By: The PH Team
Transnistria is an unrecognized country, internationally recognized as part of Moldova. After the dissolution of the Soviet Union, Transnistria declared independence from the newly independent Republic of Moldova.
Tiraspol is the capital of the unrecognized country of Transnistria. Once an industrial Soviet city, home to the finest Soviet cognac (KVINT), the city is now the capital of a country that doesn't exist.
The modern city of Tiraspol is considered by many, including in Transnistria to be founded by Russian generalissimo Alexander Suvorov in 1792, although the area had been inhabited for centuries by varying ethnic groups. His statue is one of the city's most distinctive landmarks in Transnistria's capital.
The Russian Empire conquered its way to today's Transnistria, taking the territory from the Ottoman Empire. In 1792 the Russian army built fortifications to guard the western border of what is today the area of Moldova and Transnistria.
The population of the city of Tiraspol is roughly 140,000 with ethnic Russians, Ukrainians and Moldovans (Romanians) making up roughly a third of the population each.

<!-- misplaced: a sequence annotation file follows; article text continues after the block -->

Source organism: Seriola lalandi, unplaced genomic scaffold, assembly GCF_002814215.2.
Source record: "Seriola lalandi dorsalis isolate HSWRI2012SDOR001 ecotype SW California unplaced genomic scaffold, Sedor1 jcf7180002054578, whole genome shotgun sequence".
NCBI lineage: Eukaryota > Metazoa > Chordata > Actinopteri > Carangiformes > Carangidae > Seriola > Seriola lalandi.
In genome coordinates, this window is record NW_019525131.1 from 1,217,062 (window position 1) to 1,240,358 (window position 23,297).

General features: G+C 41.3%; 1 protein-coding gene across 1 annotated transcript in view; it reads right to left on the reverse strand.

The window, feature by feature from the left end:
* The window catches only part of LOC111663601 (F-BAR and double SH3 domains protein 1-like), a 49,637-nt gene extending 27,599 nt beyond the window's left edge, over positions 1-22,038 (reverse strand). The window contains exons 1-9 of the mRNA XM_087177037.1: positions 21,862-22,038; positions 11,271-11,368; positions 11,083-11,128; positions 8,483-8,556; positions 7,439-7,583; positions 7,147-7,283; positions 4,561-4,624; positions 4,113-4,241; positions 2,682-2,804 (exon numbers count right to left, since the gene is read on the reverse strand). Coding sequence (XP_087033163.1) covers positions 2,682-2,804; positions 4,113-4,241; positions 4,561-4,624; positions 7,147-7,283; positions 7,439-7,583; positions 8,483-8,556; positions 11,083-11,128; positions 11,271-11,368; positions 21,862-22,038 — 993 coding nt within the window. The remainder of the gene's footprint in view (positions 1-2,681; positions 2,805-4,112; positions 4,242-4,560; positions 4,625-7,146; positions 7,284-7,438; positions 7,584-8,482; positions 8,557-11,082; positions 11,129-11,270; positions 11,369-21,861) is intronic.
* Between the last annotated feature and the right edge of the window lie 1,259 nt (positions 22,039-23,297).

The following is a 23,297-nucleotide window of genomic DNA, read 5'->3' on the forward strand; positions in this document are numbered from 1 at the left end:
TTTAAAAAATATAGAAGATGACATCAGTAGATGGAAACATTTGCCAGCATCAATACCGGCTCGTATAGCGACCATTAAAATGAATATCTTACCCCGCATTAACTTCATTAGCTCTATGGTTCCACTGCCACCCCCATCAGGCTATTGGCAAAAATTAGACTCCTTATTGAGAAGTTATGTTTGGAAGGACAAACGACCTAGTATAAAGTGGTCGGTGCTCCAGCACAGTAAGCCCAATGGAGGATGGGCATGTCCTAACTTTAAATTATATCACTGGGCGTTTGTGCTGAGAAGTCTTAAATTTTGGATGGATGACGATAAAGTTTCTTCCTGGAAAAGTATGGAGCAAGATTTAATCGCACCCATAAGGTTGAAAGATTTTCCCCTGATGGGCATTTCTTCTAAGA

FC Sheriff Tiraspol is the most successful Moldovan football club of recent history - although is it a Transnistrian team and not exactly a Moldovan team.
However, the team has agreed to play as a Moldovan team in exchange for easy eligibility to take part in UEFA matches in Europe, since teams from unrecognized countries are technically ineligible.
Because of the successes of Sheriff, which owns not only the football team but also, car dealerships, supermarkets, gas stations, construction companies and many others, Transnistria has been given the unofficial name as 'the country of Sheriff.'
The city and unrecognzied country as a whole are primarily frequented by international tourists who are interested in its likeness to the former Soviet Union.
Tiraspol itself is home to a large and authentic collection of statues of Vladimir Lenin and other monuments and buildings built during its time as part of the Soviet Union.
Unlike other ex-Soviet States, Transnistria has not taken these statues and monuments down and therefore they are still standing across its capital Tiraspol.
In addition, the suburbs of Tiraspol are also home to old Soviet factories and other abandoned buildings open for adventurous and curious travellers to come and explore.
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